adrian gonzalez reuters

Wait, we’re judging the Dodgers-Red Sox trade now? Really?


Dancing on the Dodgers’ grave, from the San Francisco Business Times:

The Dodgers’ Big Trade has been a bust — and that is good news for the Giants and baseball in general.  The Big Trade that the Dodgers pulled off Aug. 26 loaded that team with hot shot players Adrian Gonzalez, Josh Beckett and Carl Crawford and $260 million in additional salary.

It was designed to propel the Dodgers to win the National League West and, ultimately, the World Series. “We want to win now,” said Dodger co-owner Magic Johnson. But since that Saturday in August the Dodgers have played worse, winning 10 of 26 games for a .384 winning percentage. That compares to the club’s pre-trade .543 winning percentage.

The lesson, according to the writer, is that sometimes money just doesn’t buy wins.

Which, sure, I’ll grant that. Just ask the Marlins as they cry and the Athletics as they laugh.  But is it not way too early to say anything super intelligent in that regard about the Dodgers-Red Sox trade?

Part of that trade is Carl Crawford, who has not played a game this season. A fact which was known would be the case at the time of the trade. Meanwhile, Adrian Gonzalez is under contract through 2018 and Josh Beckett through 2014.

I’ll grant that this will be a bust of a trade if Gonzalez doesn’t rediscover his mojo, if Beckett turns into a tomato can and if Crawford comes back a shell of his former self.  But no matter what Magic Johnson says, this was not solely a “win in 2012” kind of deal. This was a deal for both the short and the long term.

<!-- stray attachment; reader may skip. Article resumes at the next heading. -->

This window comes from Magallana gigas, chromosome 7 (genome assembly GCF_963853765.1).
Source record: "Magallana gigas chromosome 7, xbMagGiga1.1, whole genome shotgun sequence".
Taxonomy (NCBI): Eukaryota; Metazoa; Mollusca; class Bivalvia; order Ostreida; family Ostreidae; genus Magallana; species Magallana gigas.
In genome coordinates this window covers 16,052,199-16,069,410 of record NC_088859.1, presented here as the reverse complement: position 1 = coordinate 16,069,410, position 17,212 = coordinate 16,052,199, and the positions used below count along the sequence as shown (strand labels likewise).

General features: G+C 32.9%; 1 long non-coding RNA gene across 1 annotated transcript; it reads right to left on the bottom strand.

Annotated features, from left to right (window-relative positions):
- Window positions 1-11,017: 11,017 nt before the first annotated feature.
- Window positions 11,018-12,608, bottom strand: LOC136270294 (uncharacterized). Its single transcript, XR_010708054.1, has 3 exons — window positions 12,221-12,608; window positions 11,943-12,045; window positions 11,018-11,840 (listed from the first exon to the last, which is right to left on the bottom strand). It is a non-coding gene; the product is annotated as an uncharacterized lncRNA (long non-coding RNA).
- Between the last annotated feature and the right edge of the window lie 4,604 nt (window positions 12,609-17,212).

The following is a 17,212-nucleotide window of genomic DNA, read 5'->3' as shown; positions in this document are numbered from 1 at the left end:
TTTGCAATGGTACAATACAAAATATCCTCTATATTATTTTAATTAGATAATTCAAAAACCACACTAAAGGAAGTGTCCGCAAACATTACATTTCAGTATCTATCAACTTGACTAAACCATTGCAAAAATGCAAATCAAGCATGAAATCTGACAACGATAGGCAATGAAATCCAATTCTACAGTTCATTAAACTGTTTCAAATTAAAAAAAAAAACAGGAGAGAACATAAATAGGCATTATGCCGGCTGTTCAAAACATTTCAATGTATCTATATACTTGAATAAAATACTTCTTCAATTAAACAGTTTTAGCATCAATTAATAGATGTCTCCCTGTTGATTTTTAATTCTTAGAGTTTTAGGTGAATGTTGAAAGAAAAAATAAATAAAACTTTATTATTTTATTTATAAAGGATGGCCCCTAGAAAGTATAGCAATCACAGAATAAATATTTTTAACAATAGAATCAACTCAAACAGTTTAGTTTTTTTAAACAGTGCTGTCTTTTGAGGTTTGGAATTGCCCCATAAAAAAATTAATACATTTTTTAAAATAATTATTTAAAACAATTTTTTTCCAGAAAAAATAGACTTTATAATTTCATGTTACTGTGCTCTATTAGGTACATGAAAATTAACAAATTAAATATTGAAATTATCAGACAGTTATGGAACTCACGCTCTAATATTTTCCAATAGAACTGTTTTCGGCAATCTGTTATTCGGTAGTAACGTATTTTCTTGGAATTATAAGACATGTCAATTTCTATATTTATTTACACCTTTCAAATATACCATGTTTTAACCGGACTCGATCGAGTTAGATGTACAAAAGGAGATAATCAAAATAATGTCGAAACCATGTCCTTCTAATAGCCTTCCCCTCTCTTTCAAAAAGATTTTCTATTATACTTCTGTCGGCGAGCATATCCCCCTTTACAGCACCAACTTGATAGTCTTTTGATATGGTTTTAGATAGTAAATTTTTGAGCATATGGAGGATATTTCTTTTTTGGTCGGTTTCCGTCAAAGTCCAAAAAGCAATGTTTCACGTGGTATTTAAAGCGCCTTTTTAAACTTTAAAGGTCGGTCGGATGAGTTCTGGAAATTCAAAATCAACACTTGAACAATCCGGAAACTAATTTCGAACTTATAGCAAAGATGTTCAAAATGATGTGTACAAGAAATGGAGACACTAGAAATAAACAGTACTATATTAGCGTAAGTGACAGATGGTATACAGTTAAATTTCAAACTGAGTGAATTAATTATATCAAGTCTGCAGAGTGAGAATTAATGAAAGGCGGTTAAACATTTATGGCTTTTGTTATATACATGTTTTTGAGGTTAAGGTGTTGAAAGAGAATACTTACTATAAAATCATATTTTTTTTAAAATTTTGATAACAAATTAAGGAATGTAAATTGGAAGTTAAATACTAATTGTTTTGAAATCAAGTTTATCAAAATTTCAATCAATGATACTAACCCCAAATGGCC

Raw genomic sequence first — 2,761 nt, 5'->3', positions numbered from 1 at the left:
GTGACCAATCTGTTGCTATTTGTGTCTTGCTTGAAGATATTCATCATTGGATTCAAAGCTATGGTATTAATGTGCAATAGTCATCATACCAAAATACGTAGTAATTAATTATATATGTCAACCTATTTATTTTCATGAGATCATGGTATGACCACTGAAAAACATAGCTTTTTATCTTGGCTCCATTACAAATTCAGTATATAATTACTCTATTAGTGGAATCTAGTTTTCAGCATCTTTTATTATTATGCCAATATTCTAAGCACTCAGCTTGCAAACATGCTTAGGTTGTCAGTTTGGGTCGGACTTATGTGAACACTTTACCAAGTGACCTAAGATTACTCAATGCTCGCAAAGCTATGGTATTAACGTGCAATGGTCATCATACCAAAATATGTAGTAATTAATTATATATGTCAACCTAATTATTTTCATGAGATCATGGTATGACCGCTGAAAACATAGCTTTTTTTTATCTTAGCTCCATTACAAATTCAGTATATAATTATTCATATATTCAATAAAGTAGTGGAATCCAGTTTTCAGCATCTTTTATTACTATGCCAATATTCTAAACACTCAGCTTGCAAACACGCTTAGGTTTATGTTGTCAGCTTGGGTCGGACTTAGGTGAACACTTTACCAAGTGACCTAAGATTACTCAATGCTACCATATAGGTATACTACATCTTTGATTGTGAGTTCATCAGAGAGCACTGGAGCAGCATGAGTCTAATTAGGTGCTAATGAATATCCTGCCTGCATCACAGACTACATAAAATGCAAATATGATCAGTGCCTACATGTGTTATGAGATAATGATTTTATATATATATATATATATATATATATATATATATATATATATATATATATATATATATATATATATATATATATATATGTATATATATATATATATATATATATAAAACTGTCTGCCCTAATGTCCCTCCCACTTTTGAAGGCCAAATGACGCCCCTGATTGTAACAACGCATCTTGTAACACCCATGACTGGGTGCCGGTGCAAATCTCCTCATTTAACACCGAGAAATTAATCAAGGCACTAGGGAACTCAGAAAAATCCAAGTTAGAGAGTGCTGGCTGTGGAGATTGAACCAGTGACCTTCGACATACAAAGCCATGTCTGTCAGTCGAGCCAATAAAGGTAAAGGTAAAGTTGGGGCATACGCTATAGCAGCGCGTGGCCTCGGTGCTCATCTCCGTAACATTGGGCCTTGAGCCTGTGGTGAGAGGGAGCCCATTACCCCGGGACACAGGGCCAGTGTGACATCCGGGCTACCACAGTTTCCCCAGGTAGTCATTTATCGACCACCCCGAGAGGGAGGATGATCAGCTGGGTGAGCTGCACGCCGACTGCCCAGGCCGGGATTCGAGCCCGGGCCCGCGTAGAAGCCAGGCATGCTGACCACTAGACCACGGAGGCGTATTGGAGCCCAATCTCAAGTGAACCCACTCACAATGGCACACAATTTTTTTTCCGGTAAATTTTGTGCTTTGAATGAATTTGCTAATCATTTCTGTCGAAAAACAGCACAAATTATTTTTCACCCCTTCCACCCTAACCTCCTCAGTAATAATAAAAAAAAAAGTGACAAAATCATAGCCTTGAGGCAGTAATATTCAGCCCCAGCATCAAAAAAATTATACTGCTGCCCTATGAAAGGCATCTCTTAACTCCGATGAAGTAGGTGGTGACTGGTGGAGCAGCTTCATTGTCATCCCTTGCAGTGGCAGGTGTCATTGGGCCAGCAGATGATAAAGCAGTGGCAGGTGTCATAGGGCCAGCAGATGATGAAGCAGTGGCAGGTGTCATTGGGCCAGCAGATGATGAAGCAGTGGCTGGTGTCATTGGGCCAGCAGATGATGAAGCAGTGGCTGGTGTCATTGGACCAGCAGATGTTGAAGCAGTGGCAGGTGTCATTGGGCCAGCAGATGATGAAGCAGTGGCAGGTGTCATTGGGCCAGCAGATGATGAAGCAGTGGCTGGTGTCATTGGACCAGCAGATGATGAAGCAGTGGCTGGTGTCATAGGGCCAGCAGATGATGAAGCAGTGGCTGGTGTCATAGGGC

As such, declaring it a bust for the Dodgers and drawing any larger conclusions from it about whether one can buy wins is way premature. And, from a writer for a San Francisco publication, a somewhat curious angle to take at the moment.

Shawn Tolleson becomes a free agent

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The Rangers outrighted reliever Shawn Tolleson off the 40-man roster on Wednesday. Rather than accept the assignment to Triple-A Round Rock, Tolleson has opted to become a free agent, Rangers executive VP of communications John Blake reports.

Tolleson, 28, emerged as a closer for the Rangers in 2015, but his follow-up campaign this year was dreadful. He finished with a 7.68 ERA and a 29/10 K/BB ratio in 36 1/3 innings. He eventually went on the 60-day disabled list with a back injury.

Despite the nightmarish season, it’s easy to see a team deciding to take a flier on Tolleson for the 2017 season.

Indians strongly considering starting Carlos Santana in left field sans DH

TORONTO, ON - OCTOBER 19:  Carlos Santana #41 of the Cleveland Indians celebrates after hitting a solo home run in the third inning against Marco Estrada #25 of the Toronto Blue Jays during game five of the American League Championship Series at Rogers Centre on October 19, 2016 in Toronto, Canada.  (Photo by Elsa/Getty Images)
Elsa/Getty Images

Indians slugger Carlos Santana hasn’t played in the outfield in a major league game since 2012, but the Indians are strongly considering starting him in left field for Game 3 of the World Series at Wrigley Field on Friday,’s Jordan Bastian reports. As the game is hosted in a National League park, there is no DH rule in effect, so the Indians might otherwise have to keep Santana on the bench.

Santana is hitless in six at-bats in the World Series thus far, but he has drawn two walks. He has overall not had a great postseason, carrying an aggregate .564 OPS in 40 plate appearances since the beginning of the playoffs. Still, during the regular season, he had an .865 OPS so he can certainly be a threat on offense at any given moment.